On an unseasonably warm day in mid-October, I hauled JEF Anna Rose to beautiful Linden Woods Farm in Durham, N.H., for one final educational outing of the season—a clinic with Jeremy Steinberg. Anna and I rode with Jeremy earlier this summer, and the experience was both positive and helpful. But this fall, most of my arena sets with Anna had left me frustrated. We have a decade-long partnership, but yet it feels as if we are always dealing with the same fundamental issue, namely, generating positive forward energy. This fall, every ride was a struggle, and I found myself losing enthusiasm for doing much in the arena with her at all. I think she felt exactly the same way.
As I attempted to get the earpiece sorted out at the start of my ride, I told Jeremy a bit of what I had been experiencing with her: The lackluster response to any forward driving aid. The blocked right jaw. The dull and non-adjustable feeling in the contact, because without energy and thrust from the hindquarters, there wasn’t anything to actually adjust. I told him that I didn’t feel like very much of a horse trainer, that Anna didn’t even feel like a Training Level horse (never mind a Third Level horse) and that I really hated having to ride so aggressively for such a minimal response. He nodded along with my comments, listening thoughtfully before he replied.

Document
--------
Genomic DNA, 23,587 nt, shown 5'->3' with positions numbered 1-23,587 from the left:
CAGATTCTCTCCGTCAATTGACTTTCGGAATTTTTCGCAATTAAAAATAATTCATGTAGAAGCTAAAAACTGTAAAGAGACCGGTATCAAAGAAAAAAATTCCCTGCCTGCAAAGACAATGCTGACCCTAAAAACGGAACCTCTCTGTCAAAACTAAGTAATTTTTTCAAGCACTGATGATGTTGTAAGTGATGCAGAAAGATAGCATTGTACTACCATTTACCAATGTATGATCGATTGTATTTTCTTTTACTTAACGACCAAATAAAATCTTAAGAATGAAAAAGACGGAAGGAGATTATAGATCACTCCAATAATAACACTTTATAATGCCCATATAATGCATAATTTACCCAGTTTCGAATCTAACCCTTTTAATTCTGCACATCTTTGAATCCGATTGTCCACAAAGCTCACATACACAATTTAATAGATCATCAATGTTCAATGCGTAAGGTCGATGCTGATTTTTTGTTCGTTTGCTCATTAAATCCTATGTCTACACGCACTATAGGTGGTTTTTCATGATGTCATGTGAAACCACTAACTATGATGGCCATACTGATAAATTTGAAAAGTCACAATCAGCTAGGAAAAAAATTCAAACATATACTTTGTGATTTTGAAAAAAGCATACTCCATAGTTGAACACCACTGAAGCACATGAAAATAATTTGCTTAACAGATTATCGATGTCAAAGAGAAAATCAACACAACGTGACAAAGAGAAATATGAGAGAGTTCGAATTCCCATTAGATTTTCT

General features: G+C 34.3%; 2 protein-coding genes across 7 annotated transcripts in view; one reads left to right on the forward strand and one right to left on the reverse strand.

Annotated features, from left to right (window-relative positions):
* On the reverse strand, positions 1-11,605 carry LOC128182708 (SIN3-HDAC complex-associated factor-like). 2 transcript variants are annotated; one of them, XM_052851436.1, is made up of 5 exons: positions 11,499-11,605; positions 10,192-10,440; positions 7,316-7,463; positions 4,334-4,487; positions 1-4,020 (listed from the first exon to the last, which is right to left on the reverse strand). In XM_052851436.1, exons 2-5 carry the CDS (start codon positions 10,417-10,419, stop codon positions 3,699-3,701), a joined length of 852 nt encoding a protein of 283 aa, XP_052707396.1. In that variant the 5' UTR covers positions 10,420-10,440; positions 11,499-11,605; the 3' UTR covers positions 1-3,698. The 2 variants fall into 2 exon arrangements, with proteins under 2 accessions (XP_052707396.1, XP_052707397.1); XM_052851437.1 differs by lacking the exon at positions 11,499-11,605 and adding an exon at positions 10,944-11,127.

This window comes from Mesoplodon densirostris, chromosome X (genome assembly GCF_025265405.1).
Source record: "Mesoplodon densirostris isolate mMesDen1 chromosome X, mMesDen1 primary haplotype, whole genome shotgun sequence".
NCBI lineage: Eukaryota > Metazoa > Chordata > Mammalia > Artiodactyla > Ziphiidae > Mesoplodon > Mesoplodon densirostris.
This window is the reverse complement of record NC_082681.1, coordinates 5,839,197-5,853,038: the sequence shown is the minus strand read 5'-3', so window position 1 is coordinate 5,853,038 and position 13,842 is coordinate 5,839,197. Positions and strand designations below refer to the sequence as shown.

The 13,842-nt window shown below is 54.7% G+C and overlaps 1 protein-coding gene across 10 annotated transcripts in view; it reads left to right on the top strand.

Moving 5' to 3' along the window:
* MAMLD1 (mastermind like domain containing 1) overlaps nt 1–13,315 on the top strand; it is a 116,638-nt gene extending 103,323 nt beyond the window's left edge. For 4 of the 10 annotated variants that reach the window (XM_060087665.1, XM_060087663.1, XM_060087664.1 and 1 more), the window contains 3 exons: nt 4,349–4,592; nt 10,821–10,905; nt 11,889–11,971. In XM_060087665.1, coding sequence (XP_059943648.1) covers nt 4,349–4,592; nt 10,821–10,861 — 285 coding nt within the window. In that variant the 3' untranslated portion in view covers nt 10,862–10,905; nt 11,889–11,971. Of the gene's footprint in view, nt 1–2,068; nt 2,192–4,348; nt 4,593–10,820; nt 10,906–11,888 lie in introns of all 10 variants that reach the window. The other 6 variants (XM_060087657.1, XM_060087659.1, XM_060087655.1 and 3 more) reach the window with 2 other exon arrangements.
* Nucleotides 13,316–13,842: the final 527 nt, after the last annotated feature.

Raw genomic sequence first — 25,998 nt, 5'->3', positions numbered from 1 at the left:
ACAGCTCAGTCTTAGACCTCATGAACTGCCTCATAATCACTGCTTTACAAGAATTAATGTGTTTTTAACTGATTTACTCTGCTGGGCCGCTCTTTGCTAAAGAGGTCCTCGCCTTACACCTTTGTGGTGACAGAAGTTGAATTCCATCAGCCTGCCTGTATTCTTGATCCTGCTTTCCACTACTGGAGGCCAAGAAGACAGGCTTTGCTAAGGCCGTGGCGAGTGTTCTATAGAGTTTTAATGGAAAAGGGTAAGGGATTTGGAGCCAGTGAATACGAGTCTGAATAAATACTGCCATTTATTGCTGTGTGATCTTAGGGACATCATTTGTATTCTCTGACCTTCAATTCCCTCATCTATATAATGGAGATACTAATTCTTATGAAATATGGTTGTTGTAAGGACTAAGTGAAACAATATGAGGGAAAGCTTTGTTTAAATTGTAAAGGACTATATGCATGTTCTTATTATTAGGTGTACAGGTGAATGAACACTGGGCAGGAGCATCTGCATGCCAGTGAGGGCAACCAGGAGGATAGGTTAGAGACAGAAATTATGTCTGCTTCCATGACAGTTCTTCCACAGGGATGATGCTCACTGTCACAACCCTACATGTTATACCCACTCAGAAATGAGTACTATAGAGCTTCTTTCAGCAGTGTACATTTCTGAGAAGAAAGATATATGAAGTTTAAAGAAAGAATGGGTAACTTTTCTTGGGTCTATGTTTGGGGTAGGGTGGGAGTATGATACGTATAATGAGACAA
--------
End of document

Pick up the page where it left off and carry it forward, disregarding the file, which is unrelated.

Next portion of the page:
“Remove your emotion from this—it is not you. Some horses are this way. It is just the soul of this horse,” Jeremy said kindly.
As I blinked away unexpected tears, Jeremy proceeded to tell me about several horses from his past, horses who like Anna had many wonderful qualities—temperament, genetics, beauty— but who didn’t have much ‘get up and go’, who lacked the inner fire that would allow them to easily climb the ladder in dressage.
The thing of it is, to the external viewer, it looks as if these horses should be able to do the work. The viewer concludes it is the rider who is simply not doing enough, or perhaps not riding well enough, to get the horse to perform to his full potential.
Jeremy recalled a time when he was working with one of these horses under the tutelage of his mentor. His mentor kept offering feedback but nothing seemed to be improving the horse’s performance. Not wanting to be disrespectful but also becoming increasingly frustrated, Jeremy finally asked the mentor to get on and feel for himself.
“And then he understood it!” Jeremy explained triumphantly. Even the mentor couldn’t get the horse to perform.